Manufacturers are increasingly using the ancient wheat variety spelt as a substitute for conventional wheat varieties in flour used to make bread, pasta, crackers, breakfast cereal and baking mixes.
Originating in the Middle East and Europe, spelt wheats have a thicker husk or hull encasing the grain compared with modern wheat varieties.
This husk helps protect the grain from pests and diseases, plus seasonal and climatic conditions, and may also assist in nutrient retention. The tougher husk also makes spelt more difficult to process because it needs to be de-hulled before it can be milled.
Some studies have suggested that spelt may be nutritionally superior to conventional wheat varieties. However, the nutrient composition of spelt appears to vary depending on the variety and the environmental conditions where it is grown.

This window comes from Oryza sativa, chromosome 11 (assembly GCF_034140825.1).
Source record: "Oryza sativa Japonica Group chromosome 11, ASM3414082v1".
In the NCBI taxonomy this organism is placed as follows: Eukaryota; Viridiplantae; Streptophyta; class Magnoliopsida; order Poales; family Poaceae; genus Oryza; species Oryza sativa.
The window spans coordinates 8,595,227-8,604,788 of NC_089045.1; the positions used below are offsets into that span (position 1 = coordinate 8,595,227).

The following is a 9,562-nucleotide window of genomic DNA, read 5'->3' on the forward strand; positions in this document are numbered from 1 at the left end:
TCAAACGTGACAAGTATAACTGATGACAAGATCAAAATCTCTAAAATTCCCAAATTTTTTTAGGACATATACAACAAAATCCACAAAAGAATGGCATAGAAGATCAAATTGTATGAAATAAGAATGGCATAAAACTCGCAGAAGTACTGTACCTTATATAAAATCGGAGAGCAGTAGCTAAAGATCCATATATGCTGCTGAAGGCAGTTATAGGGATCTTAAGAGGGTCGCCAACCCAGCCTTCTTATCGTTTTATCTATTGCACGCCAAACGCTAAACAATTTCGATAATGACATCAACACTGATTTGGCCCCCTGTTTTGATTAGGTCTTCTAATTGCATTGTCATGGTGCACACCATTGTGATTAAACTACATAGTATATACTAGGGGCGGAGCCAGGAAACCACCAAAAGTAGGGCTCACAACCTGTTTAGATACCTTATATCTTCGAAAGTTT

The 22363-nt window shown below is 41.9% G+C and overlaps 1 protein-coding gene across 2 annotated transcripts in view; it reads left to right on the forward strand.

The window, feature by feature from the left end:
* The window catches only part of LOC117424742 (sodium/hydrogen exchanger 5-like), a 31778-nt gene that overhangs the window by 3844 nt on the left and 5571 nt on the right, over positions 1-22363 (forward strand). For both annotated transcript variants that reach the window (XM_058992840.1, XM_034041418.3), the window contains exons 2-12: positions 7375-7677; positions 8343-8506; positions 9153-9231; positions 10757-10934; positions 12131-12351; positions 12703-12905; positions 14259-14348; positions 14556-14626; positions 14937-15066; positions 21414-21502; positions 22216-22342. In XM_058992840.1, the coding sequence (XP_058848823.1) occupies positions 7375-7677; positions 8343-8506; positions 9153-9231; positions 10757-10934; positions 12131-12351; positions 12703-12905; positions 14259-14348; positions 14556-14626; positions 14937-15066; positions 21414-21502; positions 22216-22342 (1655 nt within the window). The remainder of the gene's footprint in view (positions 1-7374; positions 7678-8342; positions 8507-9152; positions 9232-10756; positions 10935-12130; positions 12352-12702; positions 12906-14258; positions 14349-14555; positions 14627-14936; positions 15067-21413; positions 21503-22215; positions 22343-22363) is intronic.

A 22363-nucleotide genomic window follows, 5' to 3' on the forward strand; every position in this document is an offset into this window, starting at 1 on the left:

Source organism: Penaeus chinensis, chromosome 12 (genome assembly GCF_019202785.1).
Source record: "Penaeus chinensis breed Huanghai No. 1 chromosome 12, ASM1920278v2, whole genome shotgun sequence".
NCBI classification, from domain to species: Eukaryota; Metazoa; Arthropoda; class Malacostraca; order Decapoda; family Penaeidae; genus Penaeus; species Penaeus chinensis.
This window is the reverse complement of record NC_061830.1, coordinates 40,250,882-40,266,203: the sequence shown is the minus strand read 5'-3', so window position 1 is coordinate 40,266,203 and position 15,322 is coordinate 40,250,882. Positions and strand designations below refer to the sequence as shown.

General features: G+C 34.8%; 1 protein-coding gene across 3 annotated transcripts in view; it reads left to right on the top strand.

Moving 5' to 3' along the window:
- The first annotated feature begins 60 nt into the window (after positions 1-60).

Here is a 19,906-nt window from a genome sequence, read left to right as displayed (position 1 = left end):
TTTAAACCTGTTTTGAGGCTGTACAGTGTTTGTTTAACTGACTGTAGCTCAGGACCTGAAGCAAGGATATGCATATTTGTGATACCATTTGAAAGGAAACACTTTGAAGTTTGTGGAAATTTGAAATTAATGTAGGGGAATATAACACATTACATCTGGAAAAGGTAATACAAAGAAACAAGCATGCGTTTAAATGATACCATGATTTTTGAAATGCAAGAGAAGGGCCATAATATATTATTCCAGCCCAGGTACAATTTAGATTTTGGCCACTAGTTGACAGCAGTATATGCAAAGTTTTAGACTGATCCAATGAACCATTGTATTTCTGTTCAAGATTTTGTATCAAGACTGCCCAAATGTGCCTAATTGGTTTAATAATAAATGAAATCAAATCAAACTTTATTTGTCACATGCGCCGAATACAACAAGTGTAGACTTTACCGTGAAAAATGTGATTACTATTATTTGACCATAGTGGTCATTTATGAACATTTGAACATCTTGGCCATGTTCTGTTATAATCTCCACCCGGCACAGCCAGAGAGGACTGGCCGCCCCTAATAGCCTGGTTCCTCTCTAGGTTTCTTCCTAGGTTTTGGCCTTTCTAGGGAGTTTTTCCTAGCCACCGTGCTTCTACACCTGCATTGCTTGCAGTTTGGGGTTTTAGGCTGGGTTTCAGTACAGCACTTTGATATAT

Belgian research examining milled and wholemeal grain samples found that de-hulled spelt contains more copper, zinc, iron, magnesium and phosphorus than soft winter wheat.
Another study in Italy showed that spelt contains more protein and soluble fibre than conventional wheat varieties. This research further showed that bread made from wholemeal spelt flour has less total starch and more resistant starch compared with bread made from white flour (milled from both spelt and conventional wheat).
However, other research has shown no significant difference between the nutritional content of spelt and (hard red) winter wheat in terms of protein, fibre, vitamin and mineral content. The exception was zinc content, which was found to higher in spelt wheat.
Such contrasting findings may have resulted from the different spelt and conventional varieties examined as part of the research. As a consequence, further research exploring the nutritional and health benefits of spelt wheat is needed.
Grains and Legumes Nutrition Council
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